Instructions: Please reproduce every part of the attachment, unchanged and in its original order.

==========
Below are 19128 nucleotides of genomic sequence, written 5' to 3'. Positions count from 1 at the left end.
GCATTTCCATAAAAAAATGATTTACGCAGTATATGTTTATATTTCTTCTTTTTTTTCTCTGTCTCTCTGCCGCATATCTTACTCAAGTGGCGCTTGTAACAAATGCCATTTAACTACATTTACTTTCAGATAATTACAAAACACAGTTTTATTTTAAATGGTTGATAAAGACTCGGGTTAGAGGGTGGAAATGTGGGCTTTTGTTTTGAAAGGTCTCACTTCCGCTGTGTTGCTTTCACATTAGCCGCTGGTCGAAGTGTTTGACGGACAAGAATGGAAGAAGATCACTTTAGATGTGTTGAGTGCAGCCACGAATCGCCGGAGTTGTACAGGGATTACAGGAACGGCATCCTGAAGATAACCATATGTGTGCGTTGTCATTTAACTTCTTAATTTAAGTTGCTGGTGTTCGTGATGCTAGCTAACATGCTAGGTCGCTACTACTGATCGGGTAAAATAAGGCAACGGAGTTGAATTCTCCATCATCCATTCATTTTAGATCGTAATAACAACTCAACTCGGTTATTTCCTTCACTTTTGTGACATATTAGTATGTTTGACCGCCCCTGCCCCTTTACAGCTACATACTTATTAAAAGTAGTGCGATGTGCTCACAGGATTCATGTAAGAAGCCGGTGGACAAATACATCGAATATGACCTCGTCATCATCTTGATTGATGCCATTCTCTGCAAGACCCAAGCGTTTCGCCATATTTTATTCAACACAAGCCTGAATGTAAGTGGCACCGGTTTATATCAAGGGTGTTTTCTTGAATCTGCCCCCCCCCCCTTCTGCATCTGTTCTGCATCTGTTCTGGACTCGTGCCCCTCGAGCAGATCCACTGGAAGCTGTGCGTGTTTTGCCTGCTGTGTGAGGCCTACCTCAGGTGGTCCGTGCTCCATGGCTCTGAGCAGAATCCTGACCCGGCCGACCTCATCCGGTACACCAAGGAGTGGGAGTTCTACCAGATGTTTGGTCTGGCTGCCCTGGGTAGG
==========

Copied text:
Below are 19128 nucleotides of genomic sequence, written 5' to 3'. Positions count from 1 at the left end.
GCATTTCCATAAAAAAATGATTTACGCAGTATATGTTTATATTTCTTCTTTTTTTTCTCTGTCTCTCTGCCGCATATCTTACTCAAGTGGCGCTTGTAACAAATGCCATTTAACTACATTTACTTTCAGATAATTACAAAACACAGTTTTATTTTAAATGGTTGATAAAGACTCGGGTTAGAGGGTGGAAATGTGGGCTTTTGTTTTGAAAGGTCTCACTTCCGCTGTGTTGCTTTCACATTAGCCGCTGGTCGAAGTGTTTGACGGACAAGAATGGAAGAAGATCACTTTAGATGTGTTGAGTGCAGCCACGAATCGCCGGAGTTGTACAGGGATTACAGGAACGGCATCCTGAAGATAACCATATGTGTGCGTTGTCATTTAACTTCTTAATTTAAGTTGCTGGTGTTCGTGATGCTAGCTAACATGCTAGGTCGCTACTACTGATCGGGTAAAATAAGGCAACGGAGTTGAATTCTCCATCATCCATTCATTTTAGATCGTAATAACAACTCAACTCGGTTATTTCCTTCACTTTTGTGACATATTAGTATGTTTGACCGCCCCTGCCCCTTTACAGCTACATACTTATTAAAAGTAGTGCGATGTGCTCACAGGATTCATGTAAGAAGCCGGTGGACAAATACATCGAATATGACCTCGTCATCATCTTGATTGATGCCATTCTCTGCAAGACCCAAGCGTTTCGCCATATTTTATTCAACACAAGCCTGAATGTAAGTGGCACCGGTTTATATCAAGGGTGTTTTCTTGAATCTGCCCCCCCCCCCTTCTGCATCTGTTCTGCATCTGTTCTGGACTCGTGCCCCTCGAGCAGATCCACTGGAAGCTGTGCGTGTTTTGCCTGCTGTGTGAGGCCTACCTCAGGTGGTCCGTGCTCCATGGCTCTGAGCAGAATCCTGACCCGGCCGACCTCATCCGGTACACCAAGGAGTGGGAGTTCTACCAGATGTTTGGTCTGGCTGCCCTGGGTAGG